Daniel de Vise / The Washington Post

BLACKSBURG, Va. — There are no professors in Virginia Tech’s largest classroom, only a sea of computers and red plastic cups.

In the Math Emporium, the computer is king, and instructors are reduced to roving guides. Lessons are self-paced, and help is delivered “on demand” in a vast, windowless lab that is open 24 hours a day because computers never tire. A student in need of human aid plants a red cup atop a monitor.

The Emporium is the Wal-Mart of higher education, a triumph in economy of scale and a glimpse at a possible future of computer-led learning. Eight thousand students a year take introductory math in a space that once housed a discount department store. Four math instructors, none of them professors, lead seven courses with enrollments of 200 to 2,000. Students walk to class through a shopping mall, past a health club and a tanning salon, as ambient Muzak plays.

It sounds like the antithesis of the collegiate ideal — a journey of learning shared by students and faculty. Parents sometimes ask why their children are not getting more professorial face time in math when they are spending $17,365 (in-state) or $31,336 (out-of-state) in tuition, fees and living expenses to attend the prestigious public university.

But Virginia Tech students pass introductory math courses at a higher rate now than 15 years ago, when the Emporium was built. And research has found the teaching model trims per-student expense by more than one-third, vital savings for public institutions with dwindling state support.

“When I first came here, I was like, ‘This is the dumbest thing ever,’” said Mike Bilynsky, a freshman from Epping, N.H., who is taking calculus. “But it works.”

No academic initiative has delivered more handsomely on the oft-stated promise of efficiency via technology in higher education, said Carol Twigg, president of the National Center for Academic Transformation, a nonprofit that studies technological innovations to improve learning and reduce cost. She calls the Emporium “a solution to the math problem” in colleges.

It may be an idea whose time has come. Since its creation in 1997, the Emporium model has spread to the universities of Alabama and Idaho (in 2000) and to Louisiana State University (in 2004). Interest has swelled as of late; Twigg says the Emporium has been adopted by about 100 schools.

“How could computers not change mathematics?” said Peter Haskell, math department chairman at Virginia Tech. “How could they not change higher education? They’ve changed everything else.”

Emporium courses include pre-calculus, calculus, trigonometry and geometry, subjects taken mostly by freshmen to satisfy math requirements. The format seems to work best in subjects that stress skill development — such as solving problems over and over. Computer-led lessons show promise for remedial English instruction and perhaps foreign language, Twigg said. Machines will never replace humans in poetry seminars.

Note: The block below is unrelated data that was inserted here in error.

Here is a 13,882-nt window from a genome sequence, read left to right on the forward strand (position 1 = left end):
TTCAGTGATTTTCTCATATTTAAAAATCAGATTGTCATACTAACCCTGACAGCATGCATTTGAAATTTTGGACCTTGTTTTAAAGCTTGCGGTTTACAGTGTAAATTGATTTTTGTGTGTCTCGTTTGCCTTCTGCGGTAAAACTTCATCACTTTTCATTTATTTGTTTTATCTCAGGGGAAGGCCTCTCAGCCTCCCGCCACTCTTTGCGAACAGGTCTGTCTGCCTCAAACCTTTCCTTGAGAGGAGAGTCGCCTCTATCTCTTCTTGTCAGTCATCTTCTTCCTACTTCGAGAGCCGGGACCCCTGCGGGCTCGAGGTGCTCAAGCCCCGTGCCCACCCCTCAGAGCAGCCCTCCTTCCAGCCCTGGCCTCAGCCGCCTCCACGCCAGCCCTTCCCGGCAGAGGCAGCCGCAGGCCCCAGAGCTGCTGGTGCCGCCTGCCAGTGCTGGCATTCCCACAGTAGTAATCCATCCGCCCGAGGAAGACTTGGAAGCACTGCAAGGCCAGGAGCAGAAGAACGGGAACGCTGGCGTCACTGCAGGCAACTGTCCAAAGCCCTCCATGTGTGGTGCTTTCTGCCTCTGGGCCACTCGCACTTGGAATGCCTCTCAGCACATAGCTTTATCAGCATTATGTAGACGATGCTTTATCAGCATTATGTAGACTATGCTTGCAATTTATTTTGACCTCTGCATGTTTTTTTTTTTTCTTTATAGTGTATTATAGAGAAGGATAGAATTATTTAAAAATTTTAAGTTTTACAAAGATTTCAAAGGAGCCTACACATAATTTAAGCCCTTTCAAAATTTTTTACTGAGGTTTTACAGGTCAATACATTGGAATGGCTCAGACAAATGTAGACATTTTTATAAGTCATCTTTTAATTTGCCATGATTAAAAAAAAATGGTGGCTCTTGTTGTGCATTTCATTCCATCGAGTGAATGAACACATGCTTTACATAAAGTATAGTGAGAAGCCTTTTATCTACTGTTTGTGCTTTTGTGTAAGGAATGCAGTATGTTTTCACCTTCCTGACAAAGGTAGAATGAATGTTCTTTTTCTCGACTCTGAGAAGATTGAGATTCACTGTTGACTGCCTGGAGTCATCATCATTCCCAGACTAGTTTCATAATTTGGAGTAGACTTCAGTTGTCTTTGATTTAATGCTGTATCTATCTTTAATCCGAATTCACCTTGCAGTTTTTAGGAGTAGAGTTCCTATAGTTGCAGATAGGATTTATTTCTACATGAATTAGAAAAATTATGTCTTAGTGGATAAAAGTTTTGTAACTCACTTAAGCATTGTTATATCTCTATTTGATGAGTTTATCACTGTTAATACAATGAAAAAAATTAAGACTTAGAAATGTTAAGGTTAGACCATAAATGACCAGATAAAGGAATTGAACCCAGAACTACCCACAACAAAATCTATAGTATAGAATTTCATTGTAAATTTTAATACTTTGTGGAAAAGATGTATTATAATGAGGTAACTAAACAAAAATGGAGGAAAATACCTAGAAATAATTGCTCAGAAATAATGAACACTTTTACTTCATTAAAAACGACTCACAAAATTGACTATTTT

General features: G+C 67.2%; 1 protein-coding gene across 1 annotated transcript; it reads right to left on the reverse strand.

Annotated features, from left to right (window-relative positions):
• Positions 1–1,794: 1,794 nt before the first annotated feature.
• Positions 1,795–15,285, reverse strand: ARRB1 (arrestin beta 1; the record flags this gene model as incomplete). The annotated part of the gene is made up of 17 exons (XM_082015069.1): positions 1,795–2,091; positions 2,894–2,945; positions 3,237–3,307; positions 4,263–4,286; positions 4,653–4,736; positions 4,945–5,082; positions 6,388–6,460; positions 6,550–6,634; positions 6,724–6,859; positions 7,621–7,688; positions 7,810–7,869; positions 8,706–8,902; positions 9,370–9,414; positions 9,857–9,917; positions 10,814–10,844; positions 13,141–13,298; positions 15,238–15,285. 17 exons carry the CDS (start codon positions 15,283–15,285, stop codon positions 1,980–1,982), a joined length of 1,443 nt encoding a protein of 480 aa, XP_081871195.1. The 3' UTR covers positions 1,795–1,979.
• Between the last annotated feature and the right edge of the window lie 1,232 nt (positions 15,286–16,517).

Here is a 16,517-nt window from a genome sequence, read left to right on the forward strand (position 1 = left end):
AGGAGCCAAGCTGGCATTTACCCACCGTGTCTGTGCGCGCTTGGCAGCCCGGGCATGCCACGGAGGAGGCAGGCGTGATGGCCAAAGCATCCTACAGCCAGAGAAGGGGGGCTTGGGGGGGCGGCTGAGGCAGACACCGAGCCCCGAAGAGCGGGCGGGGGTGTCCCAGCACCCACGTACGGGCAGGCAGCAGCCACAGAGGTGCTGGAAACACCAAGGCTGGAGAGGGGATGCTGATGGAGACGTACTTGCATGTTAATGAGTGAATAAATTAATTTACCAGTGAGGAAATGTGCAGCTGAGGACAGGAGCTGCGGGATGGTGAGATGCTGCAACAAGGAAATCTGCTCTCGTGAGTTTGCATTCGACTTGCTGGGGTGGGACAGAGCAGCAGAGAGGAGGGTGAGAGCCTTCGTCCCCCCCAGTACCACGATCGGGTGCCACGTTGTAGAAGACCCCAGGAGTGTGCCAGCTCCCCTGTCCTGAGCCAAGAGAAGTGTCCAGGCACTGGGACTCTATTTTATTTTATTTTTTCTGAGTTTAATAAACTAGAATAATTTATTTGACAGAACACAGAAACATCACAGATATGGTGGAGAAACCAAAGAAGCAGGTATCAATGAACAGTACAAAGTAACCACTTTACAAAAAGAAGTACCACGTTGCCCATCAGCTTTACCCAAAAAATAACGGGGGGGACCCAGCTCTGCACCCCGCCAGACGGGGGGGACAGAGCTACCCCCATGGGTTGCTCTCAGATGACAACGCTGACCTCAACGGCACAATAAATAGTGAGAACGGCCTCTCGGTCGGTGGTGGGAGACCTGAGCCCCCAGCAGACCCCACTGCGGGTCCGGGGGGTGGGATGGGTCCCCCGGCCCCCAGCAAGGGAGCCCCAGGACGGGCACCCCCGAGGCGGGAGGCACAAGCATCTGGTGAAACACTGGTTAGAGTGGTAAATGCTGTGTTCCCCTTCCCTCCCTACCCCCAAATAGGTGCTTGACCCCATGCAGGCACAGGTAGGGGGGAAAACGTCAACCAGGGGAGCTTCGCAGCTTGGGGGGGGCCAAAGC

Computer-based problem sets and online lectures are now commonplace at Caltech, Georgia Tech, MIT and Purdue. Leaders in the math-science community applaud Virginia Tech for its innovation.

“I’m a strong believer in the experimentation that’s going on now,” said Jean-Lou Chameau, president of Caltech. “More and more of our professors, all of the materials they are going to provide in class are available online.”

But none of those top tech schools has yet embraced a fully “computer-mediated” math course.

“I don’t see it replacing the kind of high-level instruction that takes place here,” said Doug Ulmer, math chairman at Georgia Tech.

In the Emporium, the computer is teacher. Even after 15 years, that represents radical change.

University Mall in Blacksburg was a dying hulk when Virginia Tech swept in to renovate the old Roses department store, a $2 million transformation that yielded 60,000 square feet of teaching space and 537 computers arranged in six-person pods.

It was an experiment born of desperation. In the mid-1990s, Virginia Tech was growing and state subsidies were shrinking, forcing faculty cuts. Classes were being taught in a basketball arena, and labs were running past 11 p.m.

Emporium designers removed all the strictures of the conventional university class. Instead of attending three lectures a week, students could come to the lab when they pleased. Instead of 100 instructors leading hundreds of class sections, a rotating staff of about 12 would roam the lab, dispensing help as needed.

The lab now accommodates 5,000 students in fall and 3,000 in spring, freeing up dozens of Virginia Tech classrooms.

“You don’t have to have a big lab to do what we do,” said Terri Bourdon, the senior math instructor who runs the Emporium. “You don’t have to have the big staff that we have. You just have to have the philosophy that we have, which is that you learn math by doing math.”